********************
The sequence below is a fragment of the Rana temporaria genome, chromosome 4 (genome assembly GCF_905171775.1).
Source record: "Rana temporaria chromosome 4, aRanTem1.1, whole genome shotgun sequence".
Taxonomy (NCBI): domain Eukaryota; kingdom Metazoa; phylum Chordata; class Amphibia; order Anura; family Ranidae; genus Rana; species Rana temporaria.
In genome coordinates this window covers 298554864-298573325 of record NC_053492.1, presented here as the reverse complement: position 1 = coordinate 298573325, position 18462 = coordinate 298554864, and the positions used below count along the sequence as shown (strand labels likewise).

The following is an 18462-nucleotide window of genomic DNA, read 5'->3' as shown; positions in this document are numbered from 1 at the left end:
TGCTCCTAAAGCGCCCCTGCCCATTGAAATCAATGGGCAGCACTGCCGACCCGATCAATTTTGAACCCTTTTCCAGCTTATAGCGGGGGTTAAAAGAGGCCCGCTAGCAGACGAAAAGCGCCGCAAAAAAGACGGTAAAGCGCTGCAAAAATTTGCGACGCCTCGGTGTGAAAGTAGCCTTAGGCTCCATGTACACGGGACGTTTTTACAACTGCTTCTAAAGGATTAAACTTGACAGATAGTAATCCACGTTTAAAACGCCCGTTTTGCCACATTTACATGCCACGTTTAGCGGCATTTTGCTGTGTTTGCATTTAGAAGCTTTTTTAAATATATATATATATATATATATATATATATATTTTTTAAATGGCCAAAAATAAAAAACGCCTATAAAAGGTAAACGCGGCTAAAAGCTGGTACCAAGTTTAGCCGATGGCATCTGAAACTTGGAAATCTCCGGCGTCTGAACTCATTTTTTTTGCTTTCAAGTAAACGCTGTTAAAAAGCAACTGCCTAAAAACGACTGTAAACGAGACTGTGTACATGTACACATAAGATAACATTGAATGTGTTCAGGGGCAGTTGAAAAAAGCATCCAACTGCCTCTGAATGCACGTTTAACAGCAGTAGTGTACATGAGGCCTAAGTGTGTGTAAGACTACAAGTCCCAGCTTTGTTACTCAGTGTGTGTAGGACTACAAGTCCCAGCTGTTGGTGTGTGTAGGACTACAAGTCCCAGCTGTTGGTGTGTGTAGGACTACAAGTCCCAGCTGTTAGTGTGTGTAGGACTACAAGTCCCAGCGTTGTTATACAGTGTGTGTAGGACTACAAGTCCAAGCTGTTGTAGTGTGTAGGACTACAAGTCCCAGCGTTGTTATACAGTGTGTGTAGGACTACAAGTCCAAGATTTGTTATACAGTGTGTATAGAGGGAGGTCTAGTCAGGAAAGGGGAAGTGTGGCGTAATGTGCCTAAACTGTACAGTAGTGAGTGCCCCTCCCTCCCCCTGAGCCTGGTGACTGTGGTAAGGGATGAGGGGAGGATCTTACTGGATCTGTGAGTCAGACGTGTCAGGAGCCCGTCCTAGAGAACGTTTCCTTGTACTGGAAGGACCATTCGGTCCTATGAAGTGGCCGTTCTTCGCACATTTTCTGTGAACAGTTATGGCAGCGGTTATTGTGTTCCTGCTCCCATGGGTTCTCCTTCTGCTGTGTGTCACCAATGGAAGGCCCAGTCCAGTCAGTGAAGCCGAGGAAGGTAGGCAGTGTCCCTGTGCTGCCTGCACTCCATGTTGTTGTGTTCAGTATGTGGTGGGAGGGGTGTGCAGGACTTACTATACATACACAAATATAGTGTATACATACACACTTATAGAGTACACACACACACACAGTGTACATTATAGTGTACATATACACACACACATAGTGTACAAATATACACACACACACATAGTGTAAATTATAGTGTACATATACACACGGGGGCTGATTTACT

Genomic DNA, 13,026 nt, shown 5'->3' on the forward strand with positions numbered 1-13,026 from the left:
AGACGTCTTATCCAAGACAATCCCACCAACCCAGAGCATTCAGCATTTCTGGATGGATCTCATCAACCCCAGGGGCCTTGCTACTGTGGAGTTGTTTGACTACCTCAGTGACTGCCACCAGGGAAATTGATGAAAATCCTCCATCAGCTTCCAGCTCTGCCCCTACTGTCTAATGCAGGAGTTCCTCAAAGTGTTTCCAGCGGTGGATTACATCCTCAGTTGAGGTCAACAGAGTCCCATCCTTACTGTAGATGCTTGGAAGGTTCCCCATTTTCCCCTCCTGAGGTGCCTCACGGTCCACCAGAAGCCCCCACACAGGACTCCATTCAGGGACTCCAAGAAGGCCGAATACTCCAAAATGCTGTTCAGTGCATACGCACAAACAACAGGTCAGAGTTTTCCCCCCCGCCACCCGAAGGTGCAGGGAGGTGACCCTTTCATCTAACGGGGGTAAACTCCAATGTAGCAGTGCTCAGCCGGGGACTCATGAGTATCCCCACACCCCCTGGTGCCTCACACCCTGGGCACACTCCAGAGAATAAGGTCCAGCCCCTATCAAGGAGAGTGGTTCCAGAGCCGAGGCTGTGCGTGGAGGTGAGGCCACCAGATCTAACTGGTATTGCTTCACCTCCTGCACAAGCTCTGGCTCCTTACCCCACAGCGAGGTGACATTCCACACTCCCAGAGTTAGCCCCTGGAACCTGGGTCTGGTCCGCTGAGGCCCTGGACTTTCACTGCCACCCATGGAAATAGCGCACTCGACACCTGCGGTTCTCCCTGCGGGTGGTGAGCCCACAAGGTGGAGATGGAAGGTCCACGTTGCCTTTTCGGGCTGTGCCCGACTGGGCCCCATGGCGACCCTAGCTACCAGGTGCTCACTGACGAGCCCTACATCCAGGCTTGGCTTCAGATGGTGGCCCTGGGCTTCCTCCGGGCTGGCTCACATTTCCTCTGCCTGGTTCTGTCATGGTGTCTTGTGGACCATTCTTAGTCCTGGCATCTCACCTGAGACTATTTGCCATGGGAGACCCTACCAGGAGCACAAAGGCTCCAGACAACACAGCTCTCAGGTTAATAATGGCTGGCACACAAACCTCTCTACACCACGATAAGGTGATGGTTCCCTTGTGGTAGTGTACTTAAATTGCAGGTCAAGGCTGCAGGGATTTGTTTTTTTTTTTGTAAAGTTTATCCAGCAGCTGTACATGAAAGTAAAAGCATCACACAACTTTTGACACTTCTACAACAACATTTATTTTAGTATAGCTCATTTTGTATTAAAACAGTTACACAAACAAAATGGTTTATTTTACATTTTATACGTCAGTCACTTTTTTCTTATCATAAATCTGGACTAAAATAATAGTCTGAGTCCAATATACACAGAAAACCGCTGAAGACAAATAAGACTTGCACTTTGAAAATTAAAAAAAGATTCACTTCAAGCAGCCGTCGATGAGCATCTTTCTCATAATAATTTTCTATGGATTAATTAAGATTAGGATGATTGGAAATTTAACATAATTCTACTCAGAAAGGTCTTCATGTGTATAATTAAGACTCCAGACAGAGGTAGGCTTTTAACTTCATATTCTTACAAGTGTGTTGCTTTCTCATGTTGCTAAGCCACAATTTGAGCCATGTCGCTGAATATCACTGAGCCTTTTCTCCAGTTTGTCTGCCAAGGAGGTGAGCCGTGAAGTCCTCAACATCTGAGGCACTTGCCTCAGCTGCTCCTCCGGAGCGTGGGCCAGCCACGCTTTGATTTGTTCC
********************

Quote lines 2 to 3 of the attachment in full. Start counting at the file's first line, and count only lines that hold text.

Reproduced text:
Source record: "Rana temporaria chromosome 4, aRanTem1.1, whole genome shotgun sequence".
Taxonomy (NCBI): domain Eukaryota; kingdom Metazoa; phylum Chordata; class Amphibia; order Anura; family Ranidae; genus Rana; species Rana temporaria.